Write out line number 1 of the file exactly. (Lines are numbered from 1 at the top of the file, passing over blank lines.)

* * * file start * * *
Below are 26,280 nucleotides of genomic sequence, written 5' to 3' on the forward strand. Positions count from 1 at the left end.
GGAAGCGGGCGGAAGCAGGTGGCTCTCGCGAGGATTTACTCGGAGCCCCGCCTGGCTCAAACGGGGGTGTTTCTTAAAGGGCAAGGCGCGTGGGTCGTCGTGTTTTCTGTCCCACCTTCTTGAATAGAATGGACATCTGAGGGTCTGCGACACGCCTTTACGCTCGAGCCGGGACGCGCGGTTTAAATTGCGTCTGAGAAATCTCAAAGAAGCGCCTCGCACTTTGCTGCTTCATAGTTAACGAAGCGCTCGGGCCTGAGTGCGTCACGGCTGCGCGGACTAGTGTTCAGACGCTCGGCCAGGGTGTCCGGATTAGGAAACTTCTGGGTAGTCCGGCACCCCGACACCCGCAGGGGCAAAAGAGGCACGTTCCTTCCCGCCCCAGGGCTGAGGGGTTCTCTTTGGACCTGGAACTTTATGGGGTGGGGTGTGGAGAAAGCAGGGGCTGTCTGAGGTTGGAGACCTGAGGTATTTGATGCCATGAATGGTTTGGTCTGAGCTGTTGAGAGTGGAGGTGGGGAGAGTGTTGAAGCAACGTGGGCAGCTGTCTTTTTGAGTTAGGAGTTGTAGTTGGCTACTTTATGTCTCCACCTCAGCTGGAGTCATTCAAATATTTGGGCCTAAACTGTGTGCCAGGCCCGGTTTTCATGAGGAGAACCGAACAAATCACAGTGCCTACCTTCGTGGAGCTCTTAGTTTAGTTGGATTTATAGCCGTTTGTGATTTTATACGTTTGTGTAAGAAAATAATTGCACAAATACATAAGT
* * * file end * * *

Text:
Below are 26,280 nucleotides of genomic sequence, written 5' to 3' on the forward strand. Positions count from 1 at the left end.